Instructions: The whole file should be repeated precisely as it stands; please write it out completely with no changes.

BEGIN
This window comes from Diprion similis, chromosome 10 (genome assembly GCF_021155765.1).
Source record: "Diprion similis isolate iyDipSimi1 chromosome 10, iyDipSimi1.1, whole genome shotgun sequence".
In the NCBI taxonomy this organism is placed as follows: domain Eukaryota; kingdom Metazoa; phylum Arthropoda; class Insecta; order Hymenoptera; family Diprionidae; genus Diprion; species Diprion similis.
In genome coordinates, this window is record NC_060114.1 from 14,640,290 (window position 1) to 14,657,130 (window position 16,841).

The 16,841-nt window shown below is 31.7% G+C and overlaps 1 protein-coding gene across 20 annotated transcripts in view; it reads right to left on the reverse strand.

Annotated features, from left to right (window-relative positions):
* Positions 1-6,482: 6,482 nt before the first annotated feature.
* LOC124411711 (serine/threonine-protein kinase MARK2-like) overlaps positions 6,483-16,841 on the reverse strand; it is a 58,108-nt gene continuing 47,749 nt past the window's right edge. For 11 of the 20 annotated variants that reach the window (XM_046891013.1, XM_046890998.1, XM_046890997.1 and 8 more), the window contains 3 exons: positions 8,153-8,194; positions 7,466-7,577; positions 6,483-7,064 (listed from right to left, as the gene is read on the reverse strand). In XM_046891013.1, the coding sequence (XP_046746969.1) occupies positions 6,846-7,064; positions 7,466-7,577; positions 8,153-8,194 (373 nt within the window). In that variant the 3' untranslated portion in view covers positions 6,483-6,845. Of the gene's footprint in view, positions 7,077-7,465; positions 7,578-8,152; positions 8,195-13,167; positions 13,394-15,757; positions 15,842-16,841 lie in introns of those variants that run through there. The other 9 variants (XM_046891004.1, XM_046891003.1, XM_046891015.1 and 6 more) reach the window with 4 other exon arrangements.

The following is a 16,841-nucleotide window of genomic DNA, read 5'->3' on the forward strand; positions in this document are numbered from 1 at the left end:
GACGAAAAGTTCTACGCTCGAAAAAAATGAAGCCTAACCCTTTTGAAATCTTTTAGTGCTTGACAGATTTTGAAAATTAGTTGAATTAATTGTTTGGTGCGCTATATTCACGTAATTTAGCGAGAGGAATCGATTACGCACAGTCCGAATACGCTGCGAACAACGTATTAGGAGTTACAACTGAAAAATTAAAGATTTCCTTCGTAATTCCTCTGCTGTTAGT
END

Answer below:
This window comes from Diprion similis, chromosome 10 (genome assembly GCF_021155765.1).
Source record: "Diprion similis isolate iyDipSimi1 chromosome 10, iyDipSimi1.1, whole genome shotgun sequence".
In the NCBI taxonomy this organism is placed as follows: domain Eukaryota; kingdom Metazoa; phylum Arthropoda; class Insecta; order Hymenoptera; family Diprionidae; genus Diprion; species Diprion similis.
In genome coordinates, this window is record NC_060114.1 from 14,640,290 (window position 1) to 14,657,130 (window position 16,841).

The 16,841-nt window shown below is 31.7% G+C and overlaps 1 protein-coding gene across 20 annotated transcripts in view; it reads right to left on the reverse strand.

Annotated features, from left to right (window-relative positions):
* Positions 1-6,482: 6,482 nt before the first annotated feature.
* LOC124411711 (serine/threonine-protein kinase MARK2-like) overlaps positions 6,483-16,841 on the reverse strand; it is a 58,108-nt gene continuing 47,749 nt past the window's right edge. For 11 of the 20 annotated variants that reach the window (XM_046891013.1, XM_046890998.1, XM_046890997.1 and 8 more), the window contains 3 exons: positions 8,153-8,194; positions 7,466-7,577; positions 6,483-7,064 (listed from right to left, as the gene is read on the reverse strand). In XM_046891013.1, the coding sequence (XP_046746969.1) occupies positions 6,846-7,064; positions 7,466-7,577; positions 8,153-8,194 (373 nt within the window). In that variant the 3' untranslated portion in view covers positions 6,483-6,845. Of the gene's footprint in view, positions 7,077-7,465; positions 7,578-8,152; positions 8,195-13,167; positions 13,394-15,757; positions 15,842-16,841 lie in introns of those variants that run through there. The other 9 variants (XM_046891004.1, XM_046891003.1, XM_046891015.1 and 6 more) reach the window with 4 other exon arrangements.

The following is a 16,841-nucleotide window of genomic DNA, read 5'->3' on the forward strand; positions in this document are numbered from 1 at the left end:
GACGAAAAGTTCTACGCTCGAAAAAAATGAAGCCTAACCCTTTTGAAATCTTTTAGTGCTTGACAGATTTTGAAAATTAGTTGAATTAATTGTTTGGTGCGCTATATTCACGTAATTTAGCGAGAGGAATCGATTACGCACAGTCCGAATACGCTGCGAACAACGTATTAGGAGTTACAACTGAAAAATTAAAGATTTCCTTCGTAATTCCTCTGCTGTTAGT